The strategy of art

If you’ve ever ambled through a staid museum with classic paintings on the wall, you probably did not think that behind those aged canvases and ornate frames lie the stories of some pitched strategic battles. Joerg Reckhenrich, Jamie Anderson, and Costas Markides found 21st century wisdom in the competition between two artistic titans. 

"The art of strategy” is a phrase often spoken in business schools, but there’s much to be learned as well from the strategy of art. 

Let’s first talk about the art of strategy. Strategic innovation is the discovery of a fundamentally different strategy or way of competing in an existing industry. Strategic innovation takes place when a company identifies gaps in competitors’ positions via an industry-positioning map, goes after these competitors, and exploits these gaps to grow their own company, the marketplace, or both.

These gaps have been identified as:

  • a new who – emerging customer segments or existing customer segments that other competitors have neglected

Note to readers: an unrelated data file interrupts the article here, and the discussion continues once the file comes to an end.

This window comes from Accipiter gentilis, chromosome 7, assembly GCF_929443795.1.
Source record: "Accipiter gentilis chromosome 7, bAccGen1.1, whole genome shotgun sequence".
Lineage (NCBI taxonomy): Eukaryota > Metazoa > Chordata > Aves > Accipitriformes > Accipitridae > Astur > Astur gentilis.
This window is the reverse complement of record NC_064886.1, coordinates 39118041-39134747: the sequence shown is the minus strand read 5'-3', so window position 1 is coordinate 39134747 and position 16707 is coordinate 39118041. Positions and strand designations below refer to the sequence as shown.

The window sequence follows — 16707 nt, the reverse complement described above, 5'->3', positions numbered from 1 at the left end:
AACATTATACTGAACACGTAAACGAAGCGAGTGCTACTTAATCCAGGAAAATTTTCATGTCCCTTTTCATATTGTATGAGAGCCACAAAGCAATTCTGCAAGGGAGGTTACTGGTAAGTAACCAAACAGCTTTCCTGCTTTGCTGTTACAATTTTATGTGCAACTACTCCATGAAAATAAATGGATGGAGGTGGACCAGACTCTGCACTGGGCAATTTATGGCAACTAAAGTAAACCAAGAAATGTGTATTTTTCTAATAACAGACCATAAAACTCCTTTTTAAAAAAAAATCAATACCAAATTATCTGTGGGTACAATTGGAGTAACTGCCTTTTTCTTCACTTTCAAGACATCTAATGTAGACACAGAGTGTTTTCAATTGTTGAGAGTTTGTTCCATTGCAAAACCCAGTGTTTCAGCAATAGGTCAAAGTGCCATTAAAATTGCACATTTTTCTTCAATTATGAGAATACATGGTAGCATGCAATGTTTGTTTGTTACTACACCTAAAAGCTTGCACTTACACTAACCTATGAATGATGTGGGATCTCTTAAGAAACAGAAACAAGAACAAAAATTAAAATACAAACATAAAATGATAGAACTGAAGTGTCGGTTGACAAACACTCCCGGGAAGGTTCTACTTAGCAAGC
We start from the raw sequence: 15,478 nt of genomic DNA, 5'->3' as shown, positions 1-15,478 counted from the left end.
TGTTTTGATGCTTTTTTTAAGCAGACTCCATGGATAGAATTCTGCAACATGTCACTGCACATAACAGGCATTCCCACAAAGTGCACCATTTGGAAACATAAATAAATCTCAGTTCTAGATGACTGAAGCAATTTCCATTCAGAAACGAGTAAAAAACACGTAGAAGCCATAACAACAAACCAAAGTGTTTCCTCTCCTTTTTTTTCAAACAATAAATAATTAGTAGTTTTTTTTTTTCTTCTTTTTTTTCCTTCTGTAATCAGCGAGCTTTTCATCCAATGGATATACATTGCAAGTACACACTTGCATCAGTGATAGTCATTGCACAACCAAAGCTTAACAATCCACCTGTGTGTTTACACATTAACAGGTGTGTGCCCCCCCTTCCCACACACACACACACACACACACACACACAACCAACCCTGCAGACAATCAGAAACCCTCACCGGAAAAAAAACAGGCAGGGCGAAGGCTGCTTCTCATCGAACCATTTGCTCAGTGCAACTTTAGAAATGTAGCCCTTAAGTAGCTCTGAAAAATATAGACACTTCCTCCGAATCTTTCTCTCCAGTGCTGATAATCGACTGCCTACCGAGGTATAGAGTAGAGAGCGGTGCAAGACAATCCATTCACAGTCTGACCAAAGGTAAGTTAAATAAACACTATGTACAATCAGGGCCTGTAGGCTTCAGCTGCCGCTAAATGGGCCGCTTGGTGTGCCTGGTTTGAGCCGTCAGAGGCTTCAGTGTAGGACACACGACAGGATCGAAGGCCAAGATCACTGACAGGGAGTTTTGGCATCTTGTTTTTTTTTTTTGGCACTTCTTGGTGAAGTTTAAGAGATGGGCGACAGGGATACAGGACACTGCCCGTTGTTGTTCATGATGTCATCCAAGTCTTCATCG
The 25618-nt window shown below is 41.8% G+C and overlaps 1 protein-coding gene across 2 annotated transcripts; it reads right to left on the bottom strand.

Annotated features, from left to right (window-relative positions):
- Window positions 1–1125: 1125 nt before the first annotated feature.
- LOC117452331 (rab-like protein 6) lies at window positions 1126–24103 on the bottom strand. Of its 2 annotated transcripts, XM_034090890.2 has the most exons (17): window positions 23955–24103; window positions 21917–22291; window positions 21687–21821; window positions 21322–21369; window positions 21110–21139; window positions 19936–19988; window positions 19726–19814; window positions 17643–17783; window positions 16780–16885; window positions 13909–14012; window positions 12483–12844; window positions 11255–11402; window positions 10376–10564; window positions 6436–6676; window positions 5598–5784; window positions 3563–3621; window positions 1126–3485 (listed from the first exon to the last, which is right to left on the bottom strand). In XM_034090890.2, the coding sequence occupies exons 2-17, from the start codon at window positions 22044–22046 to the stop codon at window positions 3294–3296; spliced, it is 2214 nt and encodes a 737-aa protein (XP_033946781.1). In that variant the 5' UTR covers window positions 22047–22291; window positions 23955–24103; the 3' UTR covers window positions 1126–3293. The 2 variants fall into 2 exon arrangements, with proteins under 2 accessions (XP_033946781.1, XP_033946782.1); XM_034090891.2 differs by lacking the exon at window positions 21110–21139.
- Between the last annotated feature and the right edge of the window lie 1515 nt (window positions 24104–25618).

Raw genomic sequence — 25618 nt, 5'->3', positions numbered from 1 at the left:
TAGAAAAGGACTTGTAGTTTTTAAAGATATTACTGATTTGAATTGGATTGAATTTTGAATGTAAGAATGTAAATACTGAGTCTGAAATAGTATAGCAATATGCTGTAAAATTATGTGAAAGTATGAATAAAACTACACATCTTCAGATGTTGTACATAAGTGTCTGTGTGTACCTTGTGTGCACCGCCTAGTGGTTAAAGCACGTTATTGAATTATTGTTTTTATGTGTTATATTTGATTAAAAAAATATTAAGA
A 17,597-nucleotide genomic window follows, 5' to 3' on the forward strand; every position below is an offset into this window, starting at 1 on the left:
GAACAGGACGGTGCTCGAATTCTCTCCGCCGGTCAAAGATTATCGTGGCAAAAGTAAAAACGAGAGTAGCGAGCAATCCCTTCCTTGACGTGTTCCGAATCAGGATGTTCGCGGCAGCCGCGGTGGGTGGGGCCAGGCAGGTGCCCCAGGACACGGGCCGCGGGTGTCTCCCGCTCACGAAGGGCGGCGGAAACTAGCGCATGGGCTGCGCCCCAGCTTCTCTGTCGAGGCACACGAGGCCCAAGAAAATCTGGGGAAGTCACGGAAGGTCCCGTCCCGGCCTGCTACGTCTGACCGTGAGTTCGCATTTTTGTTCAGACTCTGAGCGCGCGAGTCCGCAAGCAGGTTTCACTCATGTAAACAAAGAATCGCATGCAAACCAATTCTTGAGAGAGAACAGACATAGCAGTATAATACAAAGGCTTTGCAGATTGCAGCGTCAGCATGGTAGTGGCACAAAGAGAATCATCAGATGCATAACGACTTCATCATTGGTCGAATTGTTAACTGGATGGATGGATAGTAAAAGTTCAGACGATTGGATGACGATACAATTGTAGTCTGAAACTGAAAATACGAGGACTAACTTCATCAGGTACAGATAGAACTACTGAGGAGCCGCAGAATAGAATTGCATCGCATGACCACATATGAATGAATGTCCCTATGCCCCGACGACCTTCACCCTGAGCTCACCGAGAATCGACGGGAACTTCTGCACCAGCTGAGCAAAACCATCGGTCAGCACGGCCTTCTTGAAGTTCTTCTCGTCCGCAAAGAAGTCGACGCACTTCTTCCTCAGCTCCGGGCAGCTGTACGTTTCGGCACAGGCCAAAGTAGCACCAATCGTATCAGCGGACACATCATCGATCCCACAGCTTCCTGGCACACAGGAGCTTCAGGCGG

• a new what – emerging customer needs or existing customer needs not served well by other competitors;
  • a new how – ways of promoting, producing, delivering or distributing existing (or new) products/services to existing or new customer segments

Strategic innovators are most successful when they invade existing markets, either by introducing products or services that emphasize radically different value propositions from those emphasized by established competitors, or by adopting radically different value chain configurations from those prevailing in the industry. Not surprisingly, the more innovative the strategy that a new entrant adopts relative to established firms, the higher the probability that the challenger will succeed.

Strategic innovation is not a new concept but has deep historical roots. While the vast majority of research on strategic innovation has focused on firm strategies over the past two decades, we would like to step back several centuries to discuss strategic innovation in the art world of Venice in the 16th century, in which the artist Tintoretto was able to create new market space in a “mature” industry dominated by the grand art master, Titian.

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Simon Severino